Lots of beginners are starting to learn quantum computing. But there are also experienced people that have been working in this field for many years.

What are some topics that might be considered important for a beginner to learn thoroughly?

By beginner, I mean someone who didn't work in the field, and who does not have a Ph.D. in the field (for example, someone who has just been reading about Quantum Computing for the last 3-4 months).

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    $\begingroup$ I think it depends on what you mean by beginner, I have worked as a QSE; and I'm sure many people on this SE would still consider me a beginner(rightfully so). I find often times questions like "Design an experiment that can distinguish a mixed state from a superposition" or "Why doesn't Teleportation break the universal speed limit" probe someone's understanding of concepts quite well. But of course in some circles those questions would be elementary. All depends I guess. $\endgroup$ Feb 8, 2021 at 19:16
  • $\begingroup$ @BertrandEinsteinIV This is wrong way to look at it. If your logic holds then even a noble prize winning physicist might say "well, I don't know much" and so he is also a beginner? By beginner I meant somehow who didn't work anywhere, who is not having PhD , who is just reading QC for last 3-4 months. $\endgroup$
    – user27286
    Feb 8, 2021 at 19:34
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    $\begingroup$ Well then you could more precisely define beginner. I for one don't have a Phd, I don't even have a bachelor's degree in Math/Physics/CS, I just read free stuff online. The questions I put in my initial comment tests a certain level of knowledge, if that is unsatisfactory; then you have a different standard of knowledge which is fine; you just have to tune your questions to what you mean by beginner accordingly. $\endgroup$ Feb 8, 2021 at 19:52
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    $\begingroup$ yes one more vote and it will be gone. Sad that people don't like that question. $\endgroup$
    – user27286
    Feb 8, 2021 at 21:57
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    $\begingroup$ I have heard this type of question a few times so I wrote up a list of useful things to learn in QC that'll hopefully help you with some of the important things in the field for a beginner to learn. $\endgroup$ Mar 7, 2021 at 20:31

1 Answer 1


Made Community Wiki

Much as there's no royal road to geometry, getting familiar with quantum computing usually takes a lot of hard work. I would consider anyone who can answer Bertrand's questions in the comments to be pretty knowledgeable, at least having completed the first parts of a good semester of an advanced undergraduate/graduate course or have otherwise engaged in many many hours of self-study.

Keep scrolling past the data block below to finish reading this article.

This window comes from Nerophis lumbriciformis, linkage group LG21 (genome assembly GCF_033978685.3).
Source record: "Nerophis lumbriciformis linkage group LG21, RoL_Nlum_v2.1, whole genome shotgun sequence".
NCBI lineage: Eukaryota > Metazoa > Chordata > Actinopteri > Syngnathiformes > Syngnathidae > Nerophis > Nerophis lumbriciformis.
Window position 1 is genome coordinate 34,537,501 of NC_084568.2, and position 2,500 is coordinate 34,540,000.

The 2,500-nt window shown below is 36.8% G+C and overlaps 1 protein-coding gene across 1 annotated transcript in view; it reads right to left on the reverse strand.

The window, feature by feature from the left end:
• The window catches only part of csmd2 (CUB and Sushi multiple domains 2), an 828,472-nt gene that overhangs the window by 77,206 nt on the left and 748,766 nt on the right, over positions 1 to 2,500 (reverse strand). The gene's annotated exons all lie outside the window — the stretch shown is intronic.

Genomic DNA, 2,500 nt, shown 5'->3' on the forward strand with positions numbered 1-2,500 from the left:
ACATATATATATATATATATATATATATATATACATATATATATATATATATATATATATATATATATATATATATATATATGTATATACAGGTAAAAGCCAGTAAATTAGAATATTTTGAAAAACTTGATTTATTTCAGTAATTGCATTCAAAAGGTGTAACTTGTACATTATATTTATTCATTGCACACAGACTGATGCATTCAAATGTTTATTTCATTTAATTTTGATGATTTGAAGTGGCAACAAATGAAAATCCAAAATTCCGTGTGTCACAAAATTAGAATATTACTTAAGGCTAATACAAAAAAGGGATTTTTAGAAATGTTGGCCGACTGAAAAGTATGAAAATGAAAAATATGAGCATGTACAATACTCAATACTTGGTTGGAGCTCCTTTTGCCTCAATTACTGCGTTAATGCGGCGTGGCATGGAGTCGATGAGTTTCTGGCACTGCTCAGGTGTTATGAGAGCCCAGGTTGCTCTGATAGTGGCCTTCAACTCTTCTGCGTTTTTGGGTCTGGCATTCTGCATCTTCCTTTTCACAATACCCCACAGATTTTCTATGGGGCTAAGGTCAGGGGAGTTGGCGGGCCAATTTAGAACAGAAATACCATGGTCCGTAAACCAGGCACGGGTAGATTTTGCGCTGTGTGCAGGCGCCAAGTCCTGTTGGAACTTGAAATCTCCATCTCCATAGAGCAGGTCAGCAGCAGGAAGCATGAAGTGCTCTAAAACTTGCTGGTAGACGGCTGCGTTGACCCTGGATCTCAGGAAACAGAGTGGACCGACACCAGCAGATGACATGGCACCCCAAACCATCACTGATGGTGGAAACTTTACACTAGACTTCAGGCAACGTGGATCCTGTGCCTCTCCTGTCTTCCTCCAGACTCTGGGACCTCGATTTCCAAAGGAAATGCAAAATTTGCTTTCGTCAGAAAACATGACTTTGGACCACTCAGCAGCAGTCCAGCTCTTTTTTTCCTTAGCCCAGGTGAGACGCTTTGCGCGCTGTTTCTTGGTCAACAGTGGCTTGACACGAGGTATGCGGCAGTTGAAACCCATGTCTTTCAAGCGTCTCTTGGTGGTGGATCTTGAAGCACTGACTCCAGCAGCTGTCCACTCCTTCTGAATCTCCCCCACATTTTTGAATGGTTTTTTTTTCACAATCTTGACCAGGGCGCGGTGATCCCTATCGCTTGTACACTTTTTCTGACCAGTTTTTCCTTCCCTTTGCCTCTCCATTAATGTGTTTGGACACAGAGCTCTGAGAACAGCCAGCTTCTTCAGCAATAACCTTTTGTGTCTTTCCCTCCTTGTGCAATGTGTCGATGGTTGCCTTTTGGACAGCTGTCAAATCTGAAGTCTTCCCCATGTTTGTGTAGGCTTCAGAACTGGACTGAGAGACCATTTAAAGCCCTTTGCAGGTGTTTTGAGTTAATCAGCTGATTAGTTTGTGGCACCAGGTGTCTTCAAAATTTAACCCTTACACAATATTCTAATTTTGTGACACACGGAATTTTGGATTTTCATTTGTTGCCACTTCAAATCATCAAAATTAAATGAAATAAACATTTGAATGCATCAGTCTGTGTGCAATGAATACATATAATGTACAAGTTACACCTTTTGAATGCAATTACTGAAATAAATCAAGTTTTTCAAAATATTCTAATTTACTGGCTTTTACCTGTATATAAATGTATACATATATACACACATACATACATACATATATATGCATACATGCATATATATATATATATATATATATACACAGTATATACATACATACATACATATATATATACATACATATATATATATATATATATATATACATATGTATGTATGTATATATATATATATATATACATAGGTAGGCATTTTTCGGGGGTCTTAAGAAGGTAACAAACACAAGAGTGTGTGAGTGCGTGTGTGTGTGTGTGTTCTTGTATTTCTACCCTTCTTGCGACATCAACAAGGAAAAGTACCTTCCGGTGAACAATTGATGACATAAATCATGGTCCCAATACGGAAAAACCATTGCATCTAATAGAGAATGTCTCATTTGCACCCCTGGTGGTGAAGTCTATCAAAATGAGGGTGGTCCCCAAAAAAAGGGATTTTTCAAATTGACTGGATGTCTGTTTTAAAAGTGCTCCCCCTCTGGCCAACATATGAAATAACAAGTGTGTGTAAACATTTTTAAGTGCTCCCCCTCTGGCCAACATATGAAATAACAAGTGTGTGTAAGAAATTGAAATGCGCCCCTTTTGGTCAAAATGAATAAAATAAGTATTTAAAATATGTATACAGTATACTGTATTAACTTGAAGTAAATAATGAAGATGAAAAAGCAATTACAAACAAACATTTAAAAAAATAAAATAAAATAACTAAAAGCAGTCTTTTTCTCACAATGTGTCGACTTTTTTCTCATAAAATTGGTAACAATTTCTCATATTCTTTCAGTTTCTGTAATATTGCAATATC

But there are many good lecture series on-line. YMMV.

Nonetheless knowledge of some topics that may be at least important to have a cocktail-level conversation of quantum computing might start off and include:

  • Qubits, two state quantum systems
  • The representation of a qubit on the complex plane
  • Superposition and the difference between a qubit and a bit
  • The Born rule of measurement and post-measurement states, with side topics about interpretations such as Copenhagen and Many-Worlds
  • The difference between the computational basis and the Hadamard basis
  • The no-cloning theorem
  • The Bloch sphere and the representation of a qubit in three dimensions
  • Neat applications like the Elitzur-Vaidman bomb tester
  • Other applications of qubits in product states, such as quantum money (Wiesner's scheme) and/or quantum cryptography (the BB84 scheme)

Moving on:

  • Entanglement and the EPR paper
  • The Bell inequality and/or the CHSH game and/or the Mermin-Peres magic square
  • Neat applications like teleportation and superdense coding
  • Other applications of Bell pairs like the E91 quantum cryptography scheme
  • Perhaps the GHZ state and/or the W state

Further on to quantum algorithms you have the greatest hits like:

  • The Bernstein-Vazirani algorithm
  • The Deutsch-Jozsa algorithm
  • The BQP complexity class
  • Simon's algorithm
  • Hamiltonian simulation
  • Quantum error correction
  • The crown jewels of Shor's algorithm/Grover's algorithm


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    $\begingroup$ Like the answer. I dont know some stuff from here.... : ) $\endgroup$
    – user27286
    Feb 9, 2021 at 1:08

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